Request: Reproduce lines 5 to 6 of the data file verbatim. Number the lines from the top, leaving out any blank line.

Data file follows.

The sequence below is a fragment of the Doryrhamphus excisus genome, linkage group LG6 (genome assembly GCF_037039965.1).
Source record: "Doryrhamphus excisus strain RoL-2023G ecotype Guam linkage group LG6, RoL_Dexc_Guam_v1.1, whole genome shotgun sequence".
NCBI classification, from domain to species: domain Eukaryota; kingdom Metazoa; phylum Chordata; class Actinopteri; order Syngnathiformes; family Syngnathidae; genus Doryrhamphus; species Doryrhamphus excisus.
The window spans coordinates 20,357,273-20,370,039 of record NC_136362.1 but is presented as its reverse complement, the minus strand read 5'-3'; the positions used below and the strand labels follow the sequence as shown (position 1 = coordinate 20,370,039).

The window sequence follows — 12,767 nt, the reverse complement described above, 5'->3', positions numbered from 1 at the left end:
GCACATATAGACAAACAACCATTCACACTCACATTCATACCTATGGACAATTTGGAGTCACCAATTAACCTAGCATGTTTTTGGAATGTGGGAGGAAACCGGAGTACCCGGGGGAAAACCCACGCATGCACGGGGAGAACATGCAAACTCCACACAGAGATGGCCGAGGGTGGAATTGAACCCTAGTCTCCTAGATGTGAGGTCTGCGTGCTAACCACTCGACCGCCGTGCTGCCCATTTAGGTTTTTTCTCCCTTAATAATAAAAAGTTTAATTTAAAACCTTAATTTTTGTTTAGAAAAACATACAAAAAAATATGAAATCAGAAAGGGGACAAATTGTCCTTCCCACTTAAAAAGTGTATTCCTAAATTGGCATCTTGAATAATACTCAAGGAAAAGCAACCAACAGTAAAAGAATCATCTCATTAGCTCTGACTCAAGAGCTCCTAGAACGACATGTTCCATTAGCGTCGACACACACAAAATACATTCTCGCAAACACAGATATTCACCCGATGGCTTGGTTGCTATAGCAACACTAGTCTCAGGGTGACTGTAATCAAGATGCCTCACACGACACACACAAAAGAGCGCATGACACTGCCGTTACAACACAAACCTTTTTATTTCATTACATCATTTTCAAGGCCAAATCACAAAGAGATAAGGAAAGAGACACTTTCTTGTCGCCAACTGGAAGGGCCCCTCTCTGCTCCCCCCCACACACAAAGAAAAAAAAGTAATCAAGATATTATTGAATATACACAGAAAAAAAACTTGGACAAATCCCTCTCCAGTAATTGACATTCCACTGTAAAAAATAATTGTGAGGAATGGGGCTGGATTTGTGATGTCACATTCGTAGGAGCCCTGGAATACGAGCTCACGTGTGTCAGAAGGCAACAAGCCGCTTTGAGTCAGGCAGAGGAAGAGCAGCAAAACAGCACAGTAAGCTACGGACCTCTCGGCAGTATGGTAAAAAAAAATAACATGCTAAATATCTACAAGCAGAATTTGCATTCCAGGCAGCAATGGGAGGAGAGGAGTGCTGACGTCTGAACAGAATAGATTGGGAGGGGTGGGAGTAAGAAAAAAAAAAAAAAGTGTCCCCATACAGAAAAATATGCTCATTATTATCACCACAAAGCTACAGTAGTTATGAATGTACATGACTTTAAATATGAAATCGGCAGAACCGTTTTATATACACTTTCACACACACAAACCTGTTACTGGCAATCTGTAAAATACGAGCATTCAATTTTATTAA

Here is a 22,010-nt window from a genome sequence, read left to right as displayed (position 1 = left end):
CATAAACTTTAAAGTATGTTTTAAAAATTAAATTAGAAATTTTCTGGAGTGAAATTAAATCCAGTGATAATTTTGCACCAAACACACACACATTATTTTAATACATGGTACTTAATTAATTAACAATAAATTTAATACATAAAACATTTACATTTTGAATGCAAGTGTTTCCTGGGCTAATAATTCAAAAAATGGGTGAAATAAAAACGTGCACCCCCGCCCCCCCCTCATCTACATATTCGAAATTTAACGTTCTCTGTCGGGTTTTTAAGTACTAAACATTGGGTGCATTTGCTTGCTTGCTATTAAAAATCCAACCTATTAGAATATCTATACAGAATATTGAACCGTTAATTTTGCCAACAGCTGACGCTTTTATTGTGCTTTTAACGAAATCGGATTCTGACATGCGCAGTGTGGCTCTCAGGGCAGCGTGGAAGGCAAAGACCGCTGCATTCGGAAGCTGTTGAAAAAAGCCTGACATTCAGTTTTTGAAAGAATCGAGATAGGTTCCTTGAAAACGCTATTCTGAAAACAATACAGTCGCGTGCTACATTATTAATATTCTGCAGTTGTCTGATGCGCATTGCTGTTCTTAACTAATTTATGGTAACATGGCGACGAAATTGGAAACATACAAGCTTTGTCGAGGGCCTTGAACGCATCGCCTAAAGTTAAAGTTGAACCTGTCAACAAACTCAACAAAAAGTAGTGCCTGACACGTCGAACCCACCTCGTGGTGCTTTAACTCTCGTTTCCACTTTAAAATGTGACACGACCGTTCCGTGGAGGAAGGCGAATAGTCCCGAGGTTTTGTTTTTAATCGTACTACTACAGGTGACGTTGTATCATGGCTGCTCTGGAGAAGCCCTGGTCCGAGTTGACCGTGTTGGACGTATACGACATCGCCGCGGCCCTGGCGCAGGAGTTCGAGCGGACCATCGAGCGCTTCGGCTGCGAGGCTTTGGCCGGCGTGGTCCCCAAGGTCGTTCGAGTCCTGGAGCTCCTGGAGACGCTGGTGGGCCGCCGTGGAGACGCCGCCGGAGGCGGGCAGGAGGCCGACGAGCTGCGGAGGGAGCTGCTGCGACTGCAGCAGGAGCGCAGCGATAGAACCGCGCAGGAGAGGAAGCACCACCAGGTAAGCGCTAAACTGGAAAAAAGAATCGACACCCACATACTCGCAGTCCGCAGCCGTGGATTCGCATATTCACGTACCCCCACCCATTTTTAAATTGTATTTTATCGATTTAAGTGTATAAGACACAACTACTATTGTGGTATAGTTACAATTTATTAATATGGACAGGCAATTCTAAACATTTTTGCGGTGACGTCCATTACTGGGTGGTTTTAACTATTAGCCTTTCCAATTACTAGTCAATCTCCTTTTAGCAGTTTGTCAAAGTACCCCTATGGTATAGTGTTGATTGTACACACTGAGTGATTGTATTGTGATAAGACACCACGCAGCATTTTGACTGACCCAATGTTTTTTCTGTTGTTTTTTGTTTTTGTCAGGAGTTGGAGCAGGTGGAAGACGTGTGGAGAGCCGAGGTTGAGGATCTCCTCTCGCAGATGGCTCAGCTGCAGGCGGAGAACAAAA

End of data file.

The window sequence follows — 12,767 nt, the reverse complement described above, 5'->3', positions numbered from 1 at the left end:
GCACATATAGACAAACAACCATTCACACTCACATTCATACCTATGGACAATTTGGAGTCACCAATTAACCTAGCATGTTTTTGGAATGTGGGAGGAAACCGGAGTACCCGGGGGAAAACCCACGCATGCACGGGGAGAACATGCAAACTCCACACAGAGATGGCCGAGGGTGGAATTGAACCCTAGTCTCCTAGATGTGAGGTCTGCGTGCTAACCACTCGACCGCCGTGCTGCCCATTTAGGTTTTTTCTCCCTTAATAATAAAAAGTTTAATTTAAAACCTTAATTTTTGTTTAGAAAAACATACAAAAAAATATGAAATCAGAAAGGGGACAAATTGTCCTTCCCACTTAAAAAGTGTATTCCTAAATTGGCATCTTGAATAATACTCAAGGAAAAGCAACCAACAGTAAAAGAATCATCTCATTAGCTCTGACTCAAGAGCTCCTAGAACGACATGTTCCATTAGCGTCGACACACACAAAATACATTCTCGCAAACACAGATATTCACCCGATGGCTTGGTTGCTATAGCAACACTAGTCTCAGGGTGACTGTAATCAAGATGCCTCACACGACACACACAAAAGAGCGCATGACACTGCCGTTACAACACAAACCTTTTTATTTCATTACATCATTTTCAAGGCCAAATCACAAAGAGATAAGGAAAGAGACACTTTCTTGTCGCCAACTGGAAGGGCCCCTCTCTGCTCCCCCCCACACACAAAGAAAAAAAAGTAATCAAGATATTATTGAATATACACAGAAAAAAAACTTGGACAAATCCCTCTCCAGTAATTGACATTCCACTGTAAAAAATAATTGTGAGGAATGGGGCTGGATTTGTGATGTCACATTCGTAGGAGCCCTGGAATACGAGCTCACGTGTGTCAGAAGGCAACAAGCCGCTTTGAGTCAGGCAGAGGAAGAGCAGCAAAACAGCACAGTAAGCTACGGACCTCTCGGCAGTATGGTAAAAAAAAATAACATGCTAAATATCTACAAGCAGAATTTGCATTCCAGGCAGCAATGGGAGGAGAGGAGTGCTGACGTCTGAACAGAATAGATTGGGAGGGGTGGGAGTAAGAAAAAAAAAAAAAAGTGTCCCCATACAGAAAAATATGCTCATTATTATCACCACAAAGCTACAGTAGTTATGAATGTACATGACTTTAAATATGAAATCGGCAGAACCGTTTTATATACACTTTCACACACACAAACCTGTTACTGGCAATCTGTAAAATACGAGCATTCAATTTTATTAA